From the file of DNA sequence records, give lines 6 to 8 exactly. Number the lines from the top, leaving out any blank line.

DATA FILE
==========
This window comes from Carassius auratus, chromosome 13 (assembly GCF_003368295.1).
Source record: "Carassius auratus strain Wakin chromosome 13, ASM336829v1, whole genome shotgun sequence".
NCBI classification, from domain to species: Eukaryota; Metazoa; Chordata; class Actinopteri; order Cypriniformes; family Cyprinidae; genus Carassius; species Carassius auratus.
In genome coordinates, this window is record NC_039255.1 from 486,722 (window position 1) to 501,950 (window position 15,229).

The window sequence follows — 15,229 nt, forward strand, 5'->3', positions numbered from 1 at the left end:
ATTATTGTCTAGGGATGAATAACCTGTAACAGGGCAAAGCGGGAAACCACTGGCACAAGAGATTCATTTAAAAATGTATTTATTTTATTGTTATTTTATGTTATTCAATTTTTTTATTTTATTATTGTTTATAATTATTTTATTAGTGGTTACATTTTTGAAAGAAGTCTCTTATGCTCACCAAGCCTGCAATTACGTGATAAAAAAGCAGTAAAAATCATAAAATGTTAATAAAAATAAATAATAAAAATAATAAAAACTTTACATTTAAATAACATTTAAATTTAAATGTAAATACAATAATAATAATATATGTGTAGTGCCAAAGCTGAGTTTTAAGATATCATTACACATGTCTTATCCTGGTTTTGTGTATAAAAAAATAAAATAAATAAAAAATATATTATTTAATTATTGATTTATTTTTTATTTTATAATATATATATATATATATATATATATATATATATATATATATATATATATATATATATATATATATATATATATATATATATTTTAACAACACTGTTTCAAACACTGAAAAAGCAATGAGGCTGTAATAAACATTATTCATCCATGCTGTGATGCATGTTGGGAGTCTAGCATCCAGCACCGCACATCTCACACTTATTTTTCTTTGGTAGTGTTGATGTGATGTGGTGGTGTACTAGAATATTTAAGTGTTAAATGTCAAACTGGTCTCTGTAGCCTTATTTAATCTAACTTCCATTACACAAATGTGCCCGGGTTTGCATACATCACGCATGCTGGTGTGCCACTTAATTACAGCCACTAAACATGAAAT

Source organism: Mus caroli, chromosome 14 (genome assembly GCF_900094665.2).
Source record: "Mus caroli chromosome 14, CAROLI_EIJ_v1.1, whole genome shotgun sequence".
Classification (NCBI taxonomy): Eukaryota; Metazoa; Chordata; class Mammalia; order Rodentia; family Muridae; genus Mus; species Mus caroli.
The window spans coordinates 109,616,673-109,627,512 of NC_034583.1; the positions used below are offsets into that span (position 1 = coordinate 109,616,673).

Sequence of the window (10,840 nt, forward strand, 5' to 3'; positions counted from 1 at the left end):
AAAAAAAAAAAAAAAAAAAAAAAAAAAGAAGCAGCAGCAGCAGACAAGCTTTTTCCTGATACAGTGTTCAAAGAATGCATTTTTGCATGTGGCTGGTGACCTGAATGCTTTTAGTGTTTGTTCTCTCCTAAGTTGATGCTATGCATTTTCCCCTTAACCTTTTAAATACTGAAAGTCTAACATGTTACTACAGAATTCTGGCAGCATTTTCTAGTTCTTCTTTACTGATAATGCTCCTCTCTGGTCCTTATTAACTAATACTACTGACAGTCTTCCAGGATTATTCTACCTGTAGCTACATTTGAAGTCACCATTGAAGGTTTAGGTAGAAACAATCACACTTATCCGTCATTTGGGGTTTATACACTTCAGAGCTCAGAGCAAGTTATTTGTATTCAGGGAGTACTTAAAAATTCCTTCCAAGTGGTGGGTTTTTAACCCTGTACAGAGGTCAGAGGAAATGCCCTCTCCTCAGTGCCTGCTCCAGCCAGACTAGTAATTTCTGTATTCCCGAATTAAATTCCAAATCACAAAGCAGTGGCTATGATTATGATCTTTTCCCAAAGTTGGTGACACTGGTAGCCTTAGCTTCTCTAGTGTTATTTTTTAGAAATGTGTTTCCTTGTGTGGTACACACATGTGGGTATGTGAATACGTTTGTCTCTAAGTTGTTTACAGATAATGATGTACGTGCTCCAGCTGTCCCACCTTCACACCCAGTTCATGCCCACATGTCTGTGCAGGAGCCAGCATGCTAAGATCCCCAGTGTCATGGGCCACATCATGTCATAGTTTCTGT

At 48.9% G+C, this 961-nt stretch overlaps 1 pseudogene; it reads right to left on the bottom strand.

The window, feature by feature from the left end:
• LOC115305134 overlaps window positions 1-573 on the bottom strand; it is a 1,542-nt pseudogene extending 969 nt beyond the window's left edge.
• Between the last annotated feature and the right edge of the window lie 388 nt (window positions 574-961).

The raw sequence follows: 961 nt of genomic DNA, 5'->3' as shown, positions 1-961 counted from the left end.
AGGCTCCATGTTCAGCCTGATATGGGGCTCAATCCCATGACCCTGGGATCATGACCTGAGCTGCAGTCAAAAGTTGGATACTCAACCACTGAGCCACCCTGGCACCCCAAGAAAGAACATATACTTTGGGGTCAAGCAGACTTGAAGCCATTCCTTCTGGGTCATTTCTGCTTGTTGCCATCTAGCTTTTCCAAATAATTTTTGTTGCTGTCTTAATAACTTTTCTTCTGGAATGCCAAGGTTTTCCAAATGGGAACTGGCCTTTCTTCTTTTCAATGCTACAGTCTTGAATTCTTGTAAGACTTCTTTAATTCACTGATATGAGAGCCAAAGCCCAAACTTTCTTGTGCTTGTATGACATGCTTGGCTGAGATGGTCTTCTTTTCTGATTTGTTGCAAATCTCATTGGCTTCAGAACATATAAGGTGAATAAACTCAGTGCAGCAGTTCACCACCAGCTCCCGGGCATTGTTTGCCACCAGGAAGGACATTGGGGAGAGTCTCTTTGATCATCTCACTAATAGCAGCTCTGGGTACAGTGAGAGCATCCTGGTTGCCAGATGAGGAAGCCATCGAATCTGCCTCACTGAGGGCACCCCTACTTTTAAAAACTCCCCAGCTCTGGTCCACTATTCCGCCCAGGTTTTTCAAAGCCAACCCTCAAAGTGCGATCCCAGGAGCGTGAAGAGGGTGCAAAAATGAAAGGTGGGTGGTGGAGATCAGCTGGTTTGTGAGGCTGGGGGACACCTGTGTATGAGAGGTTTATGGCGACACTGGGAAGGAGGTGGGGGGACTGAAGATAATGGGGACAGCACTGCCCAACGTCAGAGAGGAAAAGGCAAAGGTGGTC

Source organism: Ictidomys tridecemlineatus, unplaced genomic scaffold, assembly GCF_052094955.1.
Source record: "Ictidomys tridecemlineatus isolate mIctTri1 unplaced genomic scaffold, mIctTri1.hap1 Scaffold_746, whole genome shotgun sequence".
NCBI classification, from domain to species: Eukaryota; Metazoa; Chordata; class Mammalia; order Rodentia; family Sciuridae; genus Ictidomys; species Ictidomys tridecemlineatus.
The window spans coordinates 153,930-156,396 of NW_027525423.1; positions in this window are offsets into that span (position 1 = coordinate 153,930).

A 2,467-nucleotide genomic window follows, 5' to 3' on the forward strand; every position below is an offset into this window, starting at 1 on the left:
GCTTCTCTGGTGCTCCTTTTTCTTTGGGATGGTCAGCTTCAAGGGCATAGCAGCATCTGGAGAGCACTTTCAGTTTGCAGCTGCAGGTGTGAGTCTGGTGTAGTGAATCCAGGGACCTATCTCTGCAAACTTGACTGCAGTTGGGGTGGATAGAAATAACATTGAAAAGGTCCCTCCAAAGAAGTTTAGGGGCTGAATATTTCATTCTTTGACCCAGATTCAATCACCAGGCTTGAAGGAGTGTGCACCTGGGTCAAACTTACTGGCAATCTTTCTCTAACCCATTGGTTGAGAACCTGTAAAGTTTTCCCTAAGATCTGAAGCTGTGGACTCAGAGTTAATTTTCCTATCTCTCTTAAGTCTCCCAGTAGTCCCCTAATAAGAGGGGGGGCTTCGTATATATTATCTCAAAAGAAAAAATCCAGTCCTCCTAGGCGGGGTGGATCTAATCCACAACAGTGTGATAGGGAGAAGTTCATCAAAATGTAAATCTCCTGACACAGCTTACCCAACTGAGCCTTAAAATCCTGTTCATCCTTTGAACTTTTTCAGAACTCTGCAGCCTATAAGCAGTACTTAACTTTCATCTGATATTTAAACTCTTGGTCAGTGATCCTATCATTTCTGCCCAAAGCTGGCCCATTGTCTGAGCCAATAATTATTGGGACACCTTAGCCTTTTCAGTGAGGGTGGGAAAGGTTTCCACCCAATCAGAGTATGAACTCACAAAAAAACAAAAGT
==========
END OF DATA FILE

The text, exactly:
ATTATTGTCTAGGGATGAATAACCTGTAACAGGGCAAAGCGGGAAACCACTGGCACAAGAGATTCATTTAAAAATGTATTTATTTTATTGTTATTTTATGTTATTCAATTTTTTTATTTTATTATTGTTTATAATTATTTTATTAGTGGTTACATTTTTGAAAGAAGTCTCTTATGCTCACCAAGCCTGCAATTACGTGATAAAAAAGCAGTAAAAATCATAAAATGTTAATAAAAATAAATAATAAAAATAATAAAAACTTTACATTTAAATAACATTTAAATTTAAATGTAAATACAATAATAATAATATATGTGTAGTGCCAAAGCTGAGTTTTAAGATATCATTACACATGTCTTATCCTGGTTTTGTGTATAAAAAAATAAAATAAATAAAAAATATATTATTTAATTATTGATTTATTTTTTATTTTATAATATATATATATATATATATATATATATATATATATATATATATATATATATATATATATATATATATATATATATATATATTTTAACAACACTGTTTCAAACACTGAAAAAGCAATGAGGCTGTAATAAACATTATTCATCCATGCTGTGATGCATGTTGGGAGTCTAGCATCCAGCACCGCACATCTCACACTTATTTTTCTTTGGTAGTGTTGATGTGATGTGGTGGTGTACTAGAATATTTAAGTGTTAAATGTCAAACTGGTCTCTGTAGCCTTATTTAATCTAACTTCCATTACACAAATGTGCCCGGGTTTGCATACATCACGCATGCTGGTGTGCCACTTAATTACAGCCACTAAACATGAAAT

Source organism: Mus caroli, chromosome 14 (genome assembly GCF_900094665.2).
Source record: "Mus caroli chromosome 14, CAROLI_EIJ_v1.1, whole genome shotgun sequence".